guides & articles

Related listings

Latest Postings

Subscribe to the hottest news, latest promotions & discounts from STClassifieds & our partners

I agree to abide by STClassifieds Terms and Conditions

Travel & Holiday

Myanmar shining

More Singaporeans are choosing the country as a holiday destination
The Straits Times - February 14, 2012
By: Huang Huifen
| More
Myanmar shining The Shwedagon Pagoda is a key attraction in Yangon. -- PHOTO: REUTERS

Tutor Seet Kaur, 47, has been going to Myanmar for the past three years to visit a relative working there.

On a two-week trip in November, she noticed there were more Singaporeans in Yangon, the commercial capital and gateway to the rest of the country, than she had seen on previous trips. 'I saw more Singaporeans in the airport and in Bogyoke Aung San Market where you can buy handicraft and clothes,' says Ms Kaur, who travelled with her husband and their daughter, Pooja, 10.

The number of Singaporeans travelling to Myanmar has certainly increased in the last few years, thanks to the country's emergence from political isolation, led by democratic reforms including the release of political prisoners by President Thein Sein.

According to figures released by the Myanmar Marketing Committee, which is the marketing arm of the Myanmar Tourism Promotion Board, the number of Singaporean visitors has risen steadily over the past four years, from 8,599 in 2008 to 15,386 last year. Its spokesman says the trend is expected to continue this year.

Travel agencies such as Universal Travel are seeing a spike in interest for travel to Myanmar.

Mr Khoo Boo Liat, managing director of Universal, says his agency received 30 to 40 per cent more inquiries for Myanmar last December compared to the same period in 2010. He expects to send 500 to 700 Singaporeans to Myanmar this year, compared to the usual 200 customers each year.

Universal offers a range of four- to eight-day guided tours, priced from $748 to $1,598 a person. Key attractions include the iconic Shwedagon Pagoda in Yangon, the floating villages of Inle Lake and the 4,000 pagodas and stupas scattered across the ancient city of Bagan.

Ms Yvonne Du, marketing manager for Zuji Singapore, says the number of bookings for Myanmar on the website has increased threefold from 2010 to last year. The purchases are mainly for flights.

To meet the growing demand, national carrier Myanmar Airways International last month increased its flight frequency between Singapore and Yangon from once to twice daily. There are two other airlines servicing the route: SilkAir, which flies there twice daily, and Jetstar, which flies thrice weekly. SilkAir and Jetstar say their Singapore-Yangon route is doing well.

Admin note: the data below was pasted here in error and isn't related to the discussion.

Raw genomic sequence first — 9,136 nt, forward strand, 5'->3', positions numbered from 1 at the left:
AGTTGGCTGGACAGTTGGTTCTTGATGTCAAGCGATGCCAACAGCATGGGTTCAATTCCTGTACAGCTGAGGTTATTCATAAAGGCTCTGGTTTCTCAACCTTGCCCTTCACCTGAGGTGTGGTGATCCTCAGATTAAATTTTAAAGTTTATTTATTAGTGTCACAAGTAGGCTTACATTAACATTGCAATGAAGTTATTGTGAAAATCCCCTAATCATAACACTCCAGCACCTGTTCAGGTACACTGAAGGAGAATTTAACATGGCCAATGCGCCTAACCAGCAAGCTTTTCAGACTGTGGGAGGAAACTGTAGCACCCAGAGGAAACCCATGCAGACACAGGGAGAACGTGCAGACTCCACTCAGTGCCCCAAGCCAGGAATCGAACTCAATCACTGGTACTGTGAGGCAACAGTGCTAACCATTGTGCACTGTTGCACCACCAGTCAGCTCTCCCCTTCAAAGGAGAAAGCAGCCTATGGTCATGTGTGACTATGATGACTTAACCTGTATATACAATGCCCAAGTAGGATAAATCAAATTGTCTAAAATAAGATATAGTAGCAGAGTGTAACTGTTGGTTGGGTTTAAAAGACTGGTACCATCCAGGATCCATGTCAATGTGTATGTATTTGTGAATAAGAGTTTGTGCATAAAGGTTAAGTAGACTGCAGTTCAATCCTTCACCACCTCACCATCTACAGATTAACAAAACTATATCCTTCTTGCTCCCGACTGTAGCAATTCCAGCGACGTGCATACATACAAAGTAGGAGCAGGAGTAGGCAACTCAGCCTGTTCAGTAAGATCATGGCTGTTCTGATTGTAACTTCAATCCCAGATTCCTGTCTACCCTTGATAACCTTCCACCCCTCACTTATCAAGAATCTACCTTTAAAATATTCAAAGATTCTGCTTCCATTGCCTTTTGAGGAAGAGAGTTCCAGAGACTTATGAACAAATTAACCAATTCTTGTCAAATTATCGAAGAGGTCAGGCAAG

In spite of the increase in tourists, Myanmar's tourism infrastructure is still in its infancy.

For the last financial year, there were 424,000 visitors to Myanmar but only 24,692 rooms provided by 570 hotels and 160 guesthouses. Accommodation is mostly in the three- and four-star range.

Currently, the hotel chains there are Asian-based firms such as Shangri-La Hotels & Resorts, which runs Traders Hotel, Singapore's Sedona Hotels International, which is Keppel Land's hotel management arm, and Burmese GHM Luxury Hotels.

Sedona Hotels International, which has two properties in Myanmar, has seen about a 30 per cent increase in visitors from Singapore at its 366-room Sedona Hotel Yangon since last year.

International chains such as Starwood Hotels & Resorts, which runs chains such as Westin, Sheraton and Le Meridien, and Marriott International have said during the recent World Economic Forum in Davos that they are interested to run hotels in Myanmar. French hotel brand Sofitel also tells Life! that it is looking at establishing its brand there.

However, travel agents such as Chan Brothers Travel and CTC Travel say Myanmar remains a niche market for the well-heeled and adventurous.

Ms Alicia Seah, CTC's senior vice- president of marketing and public relations, says the rudimentary tourism infrastructure, such as limited hotels and coaches, have led to soaring prices for land tour arrangements. 'Compared to Thailand, which costs about $340 for a three-day trip, a similar trip to Myanmar costs $500 to $600,' she says.

Travellers also have to fork out $35 for a tourist visa that allows them to stay for four weeks from the date of arrival.

Still, CTC is ready to cash in on the growing interest by launching a three-day tour to Yangon that includes shopping and spa sessions at the National Association of Travel Agents Singapore Fair on Feb 24 to 26. Aimed mainly at women travellers, it is priced from $607 a person and includes flights, accommodation, tours, spa and selected meals.

Travellers such as Ms Kaur are hesitant about Myanmar's tourism boom. During her last trip, she noticed that the cost of food, hotel, merchandise and spa services had risen by 10 to 15 per cent. She says a meal in local eateries now costs about $3, while an hour-long spa session costs US$9 (S$11.30). Clothes and shoes cost about $10.

'The opening up of Myanmar is good, but it can also take away the mysticism of the country. It will soon become like any modern city,' she says.

 

pre

PREVIOUS STORY
Flights of fancy

NEXT STORY
Dickens' London

next
divider